The striking contrast between anonymous, grayed chickens in cages and a resplendent golden pheasant in this painting speaks to the degree of fidelity and compassion we show to one another as a society, which I believe is one of the most fundamental issues of our time. I recently re-worked this painting to include the disintegration and abstraction around the edges, which echoes the fracturing of our current culture. This approach to my work is based on my new series revolving around the idea of disintegration. I've been soaking reference photos in water until the emulsion disintegrates to varying degrees. I'm then able to use these fractured images as a starting point for an entirely new way of thinking about imagery. As a realist, this is so liberating!Comment on or Share this Article →
Just finished this 16 x 20 oil on panel titled Genesis. My earliest memory when I was maybe four or five is drawing a lion on the cardboard back of a notepad, and with that in mind I tried to reflect on the genesis of creativity and what makes each of us unique. This painting features my paint cabinet with pencil sharpener attached, a small bronze lion I have in my studio, and a vista of Florence, Italy which has also been the genesis of many of my favorite works.Comment on or Share this Article →
It is so depressing to read or listen to the news in the world today, Genocide, random shootings, economic turmoil, it just never seems to end. To do my little part, I wanted to create a painting that contrasts that reality with light and positive energy. The distorted figure in the background taps into an abstract expressionist part of me I needed to let out, and which helps convey my own empathy for individuals and societies that are going through hard times right now. The goldfinch, used as a symbol of rebirth in art for centuries, is shown still tethered to this world by a nail and a string. When all is said and done, the difference between despair and hope is night and day.Comment on or Share this Article →
With talk of inequality in America reaching a fever pitch of late, I am reminded of our founding fathers, like Washington, Adams and others, who directed from the outset that we seek unity and the common good. With that in mind, I wanted to create a painting that reflects on a fundamental question: What degree of fidelity do we owe one another as a society [seeking the common good]? In a country like ours, where fierce individualism and Democracy both wear the same yoke, finding the answer to that seemingly basic question has become, in my opinion, the defining issue of our time.
This painting was finished on Veterans Day in the Mermaid's Bite Gallery in Naples, Florida. Inspired by our soldiers returning from war, I wanted to show this wounded warrior in mortal agony, to remind us of the true cost of war, as the cherry blossoms bloom and the robin returns, hopefully signaling brighter days ahead. For purchase info, contact the gallery at 813.335.0043.Comment on or Share this Article →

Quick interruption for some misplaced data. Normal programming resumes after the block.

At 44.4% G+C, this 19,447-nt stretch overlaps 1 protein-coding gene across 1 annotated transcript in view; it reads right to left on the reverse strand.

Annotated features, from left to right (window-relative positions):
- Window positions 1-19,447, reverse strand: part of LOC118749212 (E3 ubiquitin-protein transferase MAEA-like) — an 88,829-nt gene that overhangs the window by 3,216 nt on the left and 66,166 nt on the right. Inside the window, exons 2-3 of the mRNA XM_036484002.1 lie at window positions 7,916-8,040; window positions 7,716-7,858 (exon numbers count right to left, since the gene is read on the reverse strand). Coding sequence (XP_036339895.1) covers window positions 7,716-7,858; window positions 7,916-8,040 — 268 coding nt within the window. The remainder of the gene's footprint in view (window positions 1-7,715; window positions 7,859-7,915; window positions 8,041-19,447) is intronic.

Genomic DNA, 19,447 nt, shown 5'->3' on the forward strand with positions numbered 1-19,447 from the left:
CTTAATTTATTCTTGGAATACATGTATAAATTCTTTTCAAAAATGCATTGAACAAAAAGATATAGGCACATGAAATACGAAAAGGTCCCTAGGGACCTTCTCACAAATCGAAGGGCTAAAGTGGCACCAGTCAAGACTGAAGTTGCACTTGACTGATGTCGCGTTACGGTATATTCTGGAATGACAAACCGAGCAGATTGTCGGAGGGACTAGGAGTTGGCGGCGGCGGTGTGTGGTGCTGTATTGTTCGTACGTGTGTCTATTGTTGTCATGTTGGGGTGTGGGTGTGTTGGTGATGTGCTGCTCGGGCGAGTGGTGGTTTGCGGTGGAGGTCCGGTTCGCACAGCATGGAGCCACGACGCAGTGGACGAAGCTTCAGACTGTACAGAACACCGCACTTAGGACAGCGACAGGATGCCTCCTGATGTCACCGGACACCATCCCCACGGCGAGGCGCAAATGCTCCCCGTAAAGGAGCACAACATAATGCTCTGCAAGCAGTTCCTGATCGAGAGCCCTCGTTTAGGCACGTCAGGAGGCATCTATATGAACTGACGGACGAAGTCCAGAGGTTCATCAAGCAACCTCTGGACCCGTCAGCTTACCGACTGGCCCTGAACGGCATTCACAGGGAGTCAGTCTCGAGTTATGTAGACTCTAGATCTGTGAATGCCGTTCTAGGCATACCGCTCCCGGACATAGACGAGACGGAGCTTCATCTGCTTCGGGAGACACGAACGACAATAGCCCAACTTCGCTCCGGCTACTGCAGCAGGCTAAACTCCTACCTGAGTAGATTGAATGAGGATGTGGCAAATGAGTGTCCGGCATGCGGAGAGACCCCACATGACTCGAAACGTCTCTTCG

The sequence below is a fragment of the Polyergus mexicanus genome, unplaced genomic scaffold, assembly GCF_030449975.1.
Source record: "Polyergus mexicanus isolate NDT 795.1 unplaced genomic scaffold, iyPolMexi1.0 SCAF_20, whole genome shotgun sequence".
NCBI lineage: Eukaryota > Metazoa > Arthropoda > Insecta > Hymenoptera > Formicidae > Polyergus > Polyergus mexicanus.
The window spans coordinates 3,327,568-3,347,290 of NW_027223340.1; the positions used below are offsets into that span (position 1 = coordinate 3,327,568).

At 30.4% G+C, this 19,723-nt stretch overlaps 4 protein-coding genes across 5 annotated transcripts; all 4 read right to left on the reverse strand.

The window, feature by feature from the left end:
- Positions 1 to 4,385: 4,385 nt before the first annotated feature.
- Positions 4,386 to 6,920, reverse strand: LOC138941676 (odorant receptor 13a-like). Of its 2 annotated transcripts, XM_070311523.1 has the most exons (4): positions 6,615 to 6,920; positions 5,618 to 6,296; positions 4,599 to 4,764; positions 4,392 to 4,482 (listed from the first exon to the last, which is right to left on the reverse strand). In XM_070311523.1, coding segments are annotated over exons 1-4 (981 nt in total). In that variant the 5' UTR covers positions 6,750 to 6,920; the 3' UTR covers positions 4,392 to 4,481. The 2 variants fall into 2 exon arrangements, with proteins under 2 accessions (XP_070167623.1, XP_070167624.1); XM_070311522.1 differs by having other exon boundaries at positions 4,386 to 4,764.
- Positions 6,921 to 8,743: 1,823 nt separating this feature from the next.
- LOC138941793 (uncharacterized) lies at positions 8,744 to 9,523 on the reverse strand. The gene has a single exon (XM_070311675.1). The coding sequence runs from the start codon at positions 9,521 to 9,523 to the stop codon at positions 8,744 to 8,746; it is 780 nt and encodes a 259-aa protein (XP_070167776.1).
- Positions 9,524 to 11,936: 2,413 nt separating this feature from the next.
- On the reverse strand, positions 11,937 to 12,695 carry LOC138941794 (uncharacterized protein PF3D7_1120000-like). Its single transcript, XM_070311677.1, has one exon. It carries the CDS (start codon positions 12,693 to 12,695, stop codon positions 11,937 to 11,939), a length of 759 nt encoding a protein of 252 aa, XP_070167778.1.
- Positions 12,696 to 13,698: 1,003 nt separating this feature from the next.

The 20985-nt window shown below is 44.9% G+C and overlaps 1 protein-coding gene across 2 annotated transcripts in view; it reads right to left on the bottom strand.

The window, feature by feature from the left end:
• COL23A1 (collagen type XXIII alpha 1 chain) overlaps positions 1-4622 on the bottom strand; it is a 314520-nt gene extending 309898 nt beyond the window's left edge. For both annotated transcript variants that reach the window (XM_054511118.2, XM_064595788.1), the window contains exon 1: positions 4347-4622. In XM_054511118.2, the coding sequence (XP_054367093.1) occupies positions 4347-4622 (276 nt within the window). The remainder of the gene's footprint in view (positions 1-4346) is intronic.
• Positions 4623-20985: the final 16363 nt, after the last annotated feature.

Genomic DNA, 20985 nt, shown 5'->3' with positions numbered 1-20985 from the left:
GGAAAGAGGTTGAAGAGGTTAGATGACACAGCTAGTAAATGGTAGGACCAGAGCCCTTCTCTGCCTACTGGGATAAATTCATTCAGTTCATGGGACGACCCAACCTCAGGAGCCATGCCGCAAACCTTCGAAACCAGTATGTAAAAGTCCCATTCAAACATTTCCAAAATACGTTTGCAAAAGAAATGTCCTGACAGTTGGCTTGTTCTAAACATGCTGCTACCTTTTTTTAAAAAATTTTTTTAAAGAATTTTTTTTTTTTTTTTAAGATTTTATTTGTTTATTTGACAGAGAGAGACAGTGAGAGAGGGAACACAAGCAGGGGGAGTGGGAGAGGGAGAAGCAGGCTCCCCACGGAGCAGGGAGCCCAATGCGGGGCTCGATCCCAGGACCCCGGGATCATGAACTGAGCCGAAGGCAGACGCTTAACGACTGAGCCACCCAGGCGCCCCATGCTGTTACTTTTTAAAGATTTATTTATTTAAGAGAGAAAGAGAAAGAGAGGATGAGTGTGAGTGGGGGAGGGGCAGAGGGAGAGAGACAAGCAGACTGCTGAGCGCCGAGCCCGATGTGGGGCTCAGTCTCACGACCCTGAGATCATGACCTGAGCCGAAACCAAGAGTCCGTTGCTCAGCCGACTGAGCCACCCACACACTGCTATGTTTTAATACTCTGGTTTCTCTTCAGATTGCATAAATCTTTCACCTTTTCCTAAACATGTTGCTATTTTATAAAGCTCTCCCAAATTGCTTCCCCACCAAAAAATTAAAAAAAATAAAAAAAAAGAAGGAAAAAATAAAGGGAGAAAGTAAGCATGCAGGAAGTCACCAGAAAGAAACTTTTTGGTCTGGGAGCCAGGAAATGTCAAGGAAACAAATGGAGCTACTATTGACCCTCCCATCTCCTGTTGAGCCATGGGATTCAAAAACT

Close to Shore
Thinking back through life, some of the most memorable moments are not the happiest ones. Grief, sorrow, and loss are a part of life, and we can only hope that brighter days will come soon. This painting reflects upon our ability to cope with that state of human experience.
I recently attended a Seattle Center for the Book Arts workshop with my wife Andree who is a board member, and while there, I met Meredith Clark, a gifted Seattle poet who was offering her poetry writing services on the spot. When I briefly described the main points of this painting, this is the poem she came up with, and it sums up my feelings beautifully:
Dark lake, late light. Please
shut the gate tight behind you. There are always
things that want to work their way in
to these kinds of places where days
close and nights begin. If we float out
far from either shore, there will be stars
to count. The sentinels, we cannot
see them anymore. All around, the dark
paints out the colors that were once
so thick. Remember them, the waters lull
later and later against the hull.
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If birds could give us a sermon, what would they say?
Ever since viewing Giotto's "St. Francis' Sermon To The Birds" (reproduced on the altar in this painting) years ago, I have wanted to create a painting roughly based on that idea, but instead painted from the birds' viewpoint. I have often wondered, if birds were to give us a sermon, what would they say? And how would they say it? Given the recent oil spill tragedy in the Gulf of Mexico, it isn't hard to imagine what they would say to us. If birds could swear, I'm sure we would get an earful.
The plaque underneath the altar reads "San Francesco, San Di Patrono Degli Animali" (St. Francis, Patron Saint of the Animals).
This painting is the first in a series I'm starting based on the convergence of memory, time and place. One of my most vivid memories is watching Mt. St. Helens erupt out my living room window on the morning of May 18, 1980 when I was a teenager, and then visiting the charred landscape soon afterwards, which resembled a foreboding moonscape. Juxtaposing this cataclysmic event with lilies and a peacock, both symbols of purity and beauty respectively, allowed me to create a narrative that speaks to the uncertainty and awe I felt at the time.
Having visited Mt. St. Helens many times since, it has exploded with life as a testament to the healing power of nature. Do you have a story to tell about Mt. St. Helens? I would love to hear about it.
Fog Woman is a Tlingit Native American tale of a beautiful woman who appears mysteriously out of the fog, delivering salmon and sustenance to Raven. I was intrigued with the idea of putting this Native American myth in a modern context.Comment on or Share this Article →